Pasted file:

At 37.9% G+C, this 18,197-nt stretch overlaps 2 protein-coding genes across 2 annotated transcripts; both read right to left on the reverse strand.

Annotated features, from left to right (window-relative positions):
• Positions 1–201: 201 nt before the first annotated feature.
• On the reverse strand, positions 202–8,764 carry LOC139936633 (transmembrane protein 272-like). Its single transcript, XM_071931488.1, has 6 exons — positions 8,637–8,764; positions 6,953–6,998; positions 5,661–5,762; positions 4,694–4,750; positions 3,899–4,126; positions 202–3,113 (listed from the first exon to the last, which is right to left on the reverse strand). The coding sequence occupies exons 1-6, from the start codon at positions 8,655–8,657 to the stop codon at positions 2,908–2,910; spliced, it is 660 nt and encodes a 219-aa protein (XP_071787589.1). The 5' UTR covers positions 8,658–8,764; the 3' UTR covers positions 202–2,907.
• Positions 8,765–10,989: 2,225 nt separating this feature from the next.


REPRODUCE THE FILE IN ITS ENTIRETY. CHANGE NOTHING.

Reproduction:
At 37.9% G+C, this 18,197-nt stretch overlaps 2 protein-coding genes across 2 annotated transcripts; both read right to left on the reverse strand.

Annotated features, from left to right (window-relative positions):
• Positions 1–201: 201 nt before the first annotated feature.
• On the reverse strand, positions 202–8,764 carry LOC139936633 (transmembrane protein 272-like). Its single transcript, XM_071931488.1, has 6 exons — positions 8,637–8,764; positions 6,953–6,998; positions 5,661–5,762; positions 4,694–4,750; positions 3,899–4,126; positions 202–3,113 (listed from the first exon to the last, which is right to left on the reverse strand). The coding sequence occupies exons 1-6, from the start codon at positions 8,655–8,657 to the stop codon at positions 2,908–2,910; spliced, it is 660 nt and encodes a 219-aa protein (XP_071787589.1). The 5' UTR covers positions 8,658–8,764; the 3' UTR covers positions 202–2,907.
• Positions 8,765–10,989: 2,225 nt separating this feature from the next.